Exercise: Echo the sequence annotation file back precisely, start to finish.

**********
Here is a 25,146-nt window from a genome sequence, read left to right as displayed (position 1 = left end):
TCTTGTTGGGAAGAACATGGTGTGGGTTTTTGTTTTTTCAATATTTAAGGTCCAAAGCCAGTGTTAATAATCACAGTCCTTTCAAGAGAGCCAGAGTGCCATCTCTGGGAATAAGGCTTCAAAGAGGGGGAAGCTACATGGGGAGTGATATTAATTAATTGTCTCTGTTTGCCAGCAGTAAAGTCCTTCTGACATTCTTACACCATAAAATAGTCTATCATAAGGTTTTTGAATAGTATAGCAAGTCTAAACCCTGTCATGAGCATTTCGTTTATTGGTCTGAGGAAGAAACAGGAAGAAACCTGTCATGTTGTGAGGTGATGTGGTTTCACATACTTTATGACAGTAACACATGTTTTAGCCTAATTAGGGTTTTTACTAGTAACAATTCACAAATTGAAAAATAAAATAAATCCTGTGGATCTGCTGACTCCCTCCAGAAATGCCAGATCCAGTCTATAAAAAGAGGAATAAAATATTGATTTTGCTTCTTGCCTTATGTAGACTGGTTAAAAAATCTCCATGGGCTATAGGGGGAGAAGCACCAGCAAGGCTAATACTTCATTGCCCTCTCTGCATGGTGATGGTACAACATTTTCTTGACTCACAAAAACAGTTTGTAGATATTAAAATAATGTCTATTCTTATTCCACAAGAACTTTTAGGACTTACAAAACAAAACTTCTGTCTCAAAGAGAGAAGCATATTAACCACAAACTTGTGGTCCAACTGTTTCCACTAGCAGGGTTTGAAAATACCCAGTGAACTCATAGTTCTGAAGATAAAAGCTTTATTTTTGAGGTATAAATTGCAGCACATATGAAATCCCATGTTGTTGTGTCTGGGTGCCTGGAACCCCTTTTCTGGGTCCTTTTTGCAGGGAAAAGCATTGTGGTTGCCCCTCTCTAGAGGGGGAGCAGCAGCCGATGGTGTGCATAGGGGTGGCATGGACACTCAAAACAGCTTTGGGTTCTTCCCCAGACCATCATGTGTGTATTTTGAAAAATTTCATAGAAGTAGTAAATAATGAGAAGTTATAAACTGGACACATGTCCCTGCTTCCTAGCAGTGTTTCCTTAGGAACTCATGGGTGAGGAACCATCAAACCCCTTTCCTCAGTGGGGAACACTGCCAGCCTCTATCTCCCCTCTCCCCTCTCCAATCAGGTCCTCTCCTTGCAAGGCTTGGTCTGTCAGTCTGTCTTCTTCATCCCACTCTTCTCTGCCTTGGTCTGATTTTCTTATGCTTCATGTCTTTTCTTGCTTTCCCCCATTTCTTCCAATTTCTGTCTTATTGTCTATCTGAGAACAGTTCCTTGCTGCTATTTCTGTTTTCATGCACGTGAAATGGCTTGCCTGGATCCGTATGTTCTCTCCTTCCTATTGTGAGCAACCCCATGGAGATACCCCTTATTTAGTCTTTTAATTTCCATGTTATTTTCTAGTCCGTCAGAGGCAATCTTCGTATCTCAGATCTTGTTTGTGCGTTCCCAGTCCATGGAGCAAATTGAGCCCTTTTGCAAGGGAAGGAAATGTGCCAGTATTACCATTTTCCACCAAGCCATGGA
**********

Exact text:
Here is a 25,146-nt window from a genome sequence, read left to right as displayed (position 1 = left end):
TCTTGTTGGGAAGAACATGGTGTGGGTTTTTGTTTTTTCAATATTTAAGGTCCAAAGCCAGTGTTAATAATCACAGTCCTTTCAAGAGAGCCAGAGTGCCATCTCTGGGAATAAGGCTTCAAAGAGGGGGAAGCTACATGGGGAGTGATATTAATTAATTGTCTCTGTTTGCCAGCAGTAAAGTCCTTCTGACATTCTTACACCATAAAATAGTCTATCATAAGGTTTTTGAATAGTATAGCAAGTCTAAACCCTGTCATGAGCATTTCGTTTATTGGTCTGAGGAAGAAACAGGAAGAAACCTGTCATGTTGTGAGGTGATGTGGTTTCACATACTTTATGACAGTAACACATGTTTTAGCCTAATTAGGGTTTTTACTAGTAACAATTCACAAATTGAAAAATAAAATAAATCCTGTGGATCTGCTGACTCCCTCCAGAAATGCCAGATCCAGTCTATAAAAAGAGGAATAAAATATTGATTTTGCTTCTTGCCTTATGTAGACTGGTTAAAAAATCTCCATGGGCTATAGGGGGAGAAGCACCAGCAAGGCTAATACTTCATTGCCCTCTCTGCATGGTGATGGTACAACATTTTCTTGACTCACAAAAACAGTTTGTAGATATTAAAATAATGTCTATTCTTATTCCACAAGAACTTTTAGGACTTACAAAACAAAACTTCTGTCTCAAAGAGAGAAGCATATTAACCACAAACTTGTGGTCCAACTGTTTCCACTAGCAGGGTTTGAAAATACCCAGTGAACTCATAGTTCTGAAGATAAAAGCTTTATTTTTGAGGTATAAATTGCAGCACATATGAAATCCCATGTTGTTGTGTCTGGGTGCCTGGAACCCCTTTTCTGGGTCCTTTTTGCAGGGAAAAGCATTGTGGTTGCCCCTCTCTAGAGGGGGAGCAGCAGCCGATGGTGTGCATAGGGGTGGCATGGACACTCAAAACAGCTTTGGGTTCTTCCCCAGACCATCATGTGTGTATTTTGAAAAATTTCATAGAAGTAGTAAATAATGAGAAGTTATAAACTGGACACATGTCCCTGCTTCCTAGCAGTGTTTCCTTAGGAACTCATGGGTGAGGAACCATCAAACCCCTTTCCTCAGTGGGGAACACTGCCAGCCTCTATCTCCCCTCTCCCCTCTCCAATCAGGTCCTCTCCTTGCAAGGCTTGGTCTGTCAGTCTGTCTTCTTCATCCCACTCTTCTCTGCCTTGGTCTGATTTTCTTATGCTTCATGTCTTTTCTTGCTTTCCCCCATTTCTTCCAATTTCTGTCTTATTGTCTATCTGAGAACAGTTCCTTGCTGCTATTTCTGTTTTCATGCACGTGAAATGGCTTGCCTGGATCCGTATGTTCTCTCCTTCCTATTGTGAGCAACCCCATGGAGATACCCCTTATTTAGTCTTTTAATTTCCATGTTATTTTCTAGTCCGTCAGAGGCAATCTTCGTATCTCAGATCTTGTTTGTGCGTTCCCAGTCCATGGAGCAAATTGAGCCCTTTTGCAAGGGAAGGAAATGTGCCAGTATTACCATTTTCCACCAAGCCATGGA